General Grievous was, among other things, an expert tactician. His grasp of strategy may not have been excellent, or it may have been hampered by the Separatist's real leadership, but he was indisputably a master tactician.
He was trained in lightsaber and electrostaff combat by some of the best in the Galaxy (notably Darth Tyranus) and his cybernetic body was capable of maneuvers that a typical humanoid couldn't do. It is also possible that his brain (which, if I recall, did have some cybernetic enhancement, and at least had some interface with his cybernetics) was divergent enough from 'standard' to mitigate the Jedi's mental tricks.
In short, he was as fast as a Jedi, he could see and process what he saw as fast as a Jedi, and he was at least as well trained as most Jedi in lightsaber combat.
Your typical Jedi Knight or Master during the Clone Wars era served as a General, or possibly in a support role. Jedi were too rare and valuable to serve as common troops, and there were no specialist Jedi platoons or companies. They typically served as the leadership and left the fighting to their troops. Some Jedi (notably Obi-wan and Anakin) were noted as leading from the front or taking it upon themselves to stage special operations against specific targets.
In an all-out assault, some Jedi would no doubt place themselves on the front lines - Mace Windo in particular was a Force powerhouse, capable of piling droids up like cordwood and knocking common battle droids over in windrows.
What the Clone Wars did not give Jedi much experience at is lightsaber combat. Sure, they primarily used their 'sabers against droids. That said, fighting droids with a lightsaber is primarily a matter of ranged defense. You move fast, using force-enhanced speed, block incoming bolts, close to melee range, and it's done. Even Super Battle Droids are trivial to destroy with a lightsaber - you just cut straight through. They can't block, then can't effectively strike you, and one or two blows will destroy them.
Droidekas, the shielded wheel droids, were a different matter: their shield was apparently proof against lightsabers, as evidenced by experienced combatants not charging at them. In those cases, Jedi typically had to avoid action and let the clones, often with specialized weapons, handle them.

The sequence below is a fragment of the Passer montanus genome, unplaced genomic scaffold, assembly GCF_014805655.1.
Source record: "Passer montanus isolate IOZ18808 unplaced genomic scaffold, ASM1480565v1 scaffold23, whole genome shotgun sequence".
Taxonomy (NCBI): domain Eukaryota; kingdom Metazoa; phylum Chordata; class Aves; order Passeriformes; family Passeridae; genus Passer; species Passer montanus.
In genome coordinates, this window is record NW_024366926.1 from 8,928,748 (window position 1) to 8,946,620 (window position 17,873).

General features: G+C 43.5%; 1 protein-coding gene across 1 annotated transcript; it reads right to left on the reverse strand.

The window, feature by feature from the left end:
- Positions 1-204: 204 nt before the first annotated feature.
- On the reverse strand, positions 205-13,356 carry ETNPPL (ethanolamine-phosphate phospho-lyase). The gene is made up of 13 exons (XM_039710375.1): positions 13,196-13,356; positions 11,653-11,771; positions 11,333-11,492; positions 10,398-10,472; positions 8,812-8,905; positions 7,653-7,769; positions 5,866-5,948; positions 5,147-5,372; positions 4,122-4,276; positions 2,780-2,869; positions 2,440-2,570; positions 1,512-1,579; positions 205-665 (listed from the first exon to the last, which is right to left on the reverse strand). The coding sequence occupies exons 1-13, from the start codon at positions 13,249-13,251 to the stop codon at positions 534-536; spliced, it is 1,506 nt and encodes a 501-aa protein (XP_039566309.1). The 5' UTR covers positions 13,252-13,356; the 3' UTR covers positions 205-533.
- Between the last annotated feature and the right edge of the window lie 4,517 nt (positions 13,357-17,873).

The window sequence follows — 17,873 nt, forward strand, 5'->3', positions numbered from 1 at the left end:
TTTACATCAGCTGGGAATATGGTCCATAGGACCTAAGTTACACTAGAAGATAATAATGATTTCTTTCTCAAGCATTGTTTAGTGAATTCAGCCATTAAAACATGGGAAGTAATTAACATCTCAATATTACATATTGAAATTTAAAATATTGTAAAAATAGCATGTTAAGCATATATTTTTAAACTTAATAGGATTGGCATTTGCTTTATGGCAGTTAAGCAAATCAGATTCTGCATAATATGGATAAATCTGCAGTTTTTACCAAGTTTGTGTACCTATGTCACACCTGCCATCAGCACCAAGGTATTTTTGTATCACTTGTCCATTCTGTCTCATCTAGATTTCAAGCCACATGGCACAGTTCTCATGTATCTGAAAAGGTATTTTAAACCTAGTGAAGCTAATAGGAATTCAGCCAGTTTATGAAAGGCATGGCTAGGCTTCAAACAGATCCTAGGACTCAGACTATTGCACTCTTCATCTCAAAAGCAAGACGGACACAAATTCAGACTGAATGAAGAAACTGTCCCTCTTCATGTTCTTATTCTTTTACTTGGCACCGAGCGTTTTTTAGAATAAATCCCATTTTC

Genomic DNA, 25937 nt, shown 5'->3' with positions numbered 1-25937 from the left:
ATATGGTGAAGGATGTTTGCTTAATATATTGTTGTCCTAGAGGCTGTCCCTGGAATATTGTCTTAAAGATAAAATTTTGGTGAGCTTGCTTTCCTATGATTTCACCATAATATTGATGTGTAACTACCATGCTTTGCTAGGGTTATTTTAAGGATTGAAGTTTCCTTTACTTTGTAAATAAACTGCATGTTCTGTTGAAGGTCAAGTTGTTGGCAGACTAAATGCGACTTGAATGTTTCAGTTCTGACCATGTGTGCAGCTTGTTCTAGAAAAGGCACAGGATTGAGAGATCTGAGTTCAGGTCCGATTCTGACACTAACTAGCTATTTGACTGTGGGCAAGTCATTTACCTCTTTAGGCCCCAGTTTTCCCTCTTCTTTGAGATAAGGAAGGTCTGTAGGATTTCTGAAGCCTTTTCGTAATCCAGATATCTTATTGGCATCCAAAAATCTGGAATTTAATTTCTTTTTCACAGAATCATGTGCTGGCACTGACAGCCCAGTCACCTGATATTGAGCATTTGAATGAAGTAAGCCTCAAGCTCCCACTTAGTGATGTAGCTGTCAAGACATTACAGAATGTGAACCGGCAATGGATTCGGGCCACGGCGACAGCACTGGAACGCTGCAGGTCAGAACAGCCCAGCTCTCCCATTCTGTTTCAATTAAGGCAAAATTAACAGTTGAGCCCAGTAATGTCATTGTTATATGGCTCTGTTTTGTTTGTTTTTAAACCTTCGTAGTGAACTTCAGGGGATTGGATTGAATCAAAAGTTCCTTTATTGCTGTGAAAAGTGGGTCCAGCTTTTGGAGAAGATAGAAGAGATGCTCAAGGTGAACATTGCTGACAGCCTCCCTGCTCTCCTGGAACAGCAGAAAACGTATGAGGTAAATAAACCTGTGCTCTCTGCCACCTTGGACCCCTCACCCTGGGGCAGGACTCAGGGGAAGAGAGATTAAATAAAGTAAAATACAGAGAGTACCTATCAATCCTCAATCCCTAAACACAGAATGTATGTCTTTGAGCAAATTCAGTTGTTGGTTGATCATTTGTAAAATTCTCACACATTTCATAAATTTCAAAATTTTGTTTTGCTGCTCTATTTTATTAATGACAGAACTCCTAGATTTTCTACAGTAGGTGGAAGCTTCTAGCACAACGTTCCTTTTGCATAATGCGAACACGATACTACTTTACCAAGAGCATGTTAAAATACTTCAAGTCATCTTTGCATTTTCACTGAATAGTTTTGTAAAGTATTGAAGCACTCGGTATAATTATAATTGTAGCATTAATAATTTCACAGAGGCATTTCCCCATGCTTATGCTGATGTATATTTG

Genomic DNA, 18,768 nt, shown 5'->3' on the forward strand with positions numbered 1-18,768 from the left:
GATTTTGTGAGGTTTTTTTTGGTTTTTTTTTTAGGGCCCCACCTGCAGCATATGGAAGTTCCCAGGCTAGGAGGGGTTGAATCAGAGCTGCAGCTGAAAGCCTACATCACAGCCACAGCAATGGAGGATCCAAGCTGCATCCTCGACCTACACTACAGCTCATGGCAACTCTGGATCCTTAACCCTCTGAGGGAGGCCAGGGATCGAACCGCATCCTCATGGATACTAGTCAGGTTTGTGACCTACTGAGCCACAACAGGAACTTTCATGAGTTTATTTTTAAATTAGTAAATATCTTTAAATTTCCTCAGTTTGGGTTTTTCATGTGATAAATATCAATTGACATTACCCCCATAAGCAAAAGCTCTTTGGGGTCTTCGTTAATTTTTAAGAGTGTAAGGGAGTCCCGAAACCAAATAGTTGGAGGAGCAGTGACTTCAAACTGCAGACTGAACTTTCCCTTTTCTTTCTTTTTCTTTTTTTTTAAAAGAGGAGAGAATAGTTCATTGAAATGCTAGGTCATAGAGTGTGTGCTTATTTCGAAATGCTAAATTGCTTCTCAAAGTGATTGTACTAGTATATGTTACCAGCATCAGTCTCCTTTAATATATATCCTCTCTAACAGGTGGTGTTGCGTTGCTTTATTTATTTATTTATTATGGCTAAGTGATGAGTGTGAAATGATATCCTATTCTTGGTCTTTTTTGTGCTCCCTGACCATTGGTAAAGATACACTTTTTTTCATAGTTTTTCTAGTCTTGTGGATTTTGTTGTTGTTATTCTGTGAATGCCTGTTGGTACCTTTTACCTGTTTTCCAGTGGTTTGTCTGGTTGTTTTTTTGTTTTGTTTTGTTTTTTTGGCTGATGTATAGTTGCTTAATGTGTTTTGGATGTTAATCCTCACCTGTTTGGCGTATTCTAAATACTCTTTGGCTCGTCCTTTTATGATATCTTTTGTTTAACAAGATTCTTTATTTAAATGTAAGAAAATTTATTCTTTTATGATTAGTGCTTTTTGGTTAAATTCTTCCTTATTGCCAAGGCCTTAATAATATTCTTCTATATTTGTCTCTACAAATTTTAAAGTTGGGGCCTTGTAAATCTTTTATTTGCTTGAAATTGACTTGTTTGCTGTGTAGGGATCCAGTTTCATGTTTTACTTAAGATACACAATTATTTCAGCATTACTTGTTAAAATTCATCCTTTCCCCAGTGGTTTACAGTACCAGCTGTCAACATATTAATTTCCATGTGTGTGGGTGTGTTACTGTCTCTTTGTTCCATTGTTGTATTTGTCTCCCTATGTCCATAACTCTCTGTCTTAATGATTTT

These droids, specifically designed by Grievous, were capable of going toe-to-toe with most Jedi. They might win, they might lose, but they could put up a fight. Obi-wan and Anakin both had difficulty dealing with them, and they are noted as some of the more skilled lightsaber combatants in the Order.
General Grievous was immune or resistant to many of the Jedi's common tricks, their equal or superior in single-blade combat, capable of moves Jedi would not easily anticipate or have trained against, and had dozens of tricks up his sleeves.
His training under Dooku would have given him an enormous edge over most Jedi - Dooku, one of the Jedi Order's most notable swordsmen, knew all their tricks and training habits. Grievous' physical attributes were at least the equal of his MagnaGuard's, and he could easily use two (or more) lightsabers.
That last sentence, above, is the final nail in most Jedi's coffins. It was extremely rare for any Jedi to use anything but a single lightsaber. Maul's double-bladed saber, the two-saber style, and other oddities were vanishingly rare. This meant that even an exceptionally skilled duelist would be at a disadvantage: they would be trained to watch two threat sources: their opponent's blade and their opponent's Force abilities. Against two blades, even skilled duelists suffered (reference: Qui-Gonn). Those who were extremely skilled, especially at defense, could handle two blades (or two attackers) somewhat well. But when four blades come into play, controlled by a single mind? Grievous could present dangers from three or four directions at once, and took advantage of this fact.
Against all of that, the ability of a Jedi to use a Force Push (itself an attack which is frequently telegraphed and which seems to be at least moderately tiring to use) to push Grievous back some distance doesn't seem like much of an advantage. Watch him when he battles, you'll see that he almost never puts himself between a Jedi and an environmental hazard (pit, spikes, chemicals or heat) that can hurt him. All a Push will do is tire the Jedi out and put some distance between the combatants.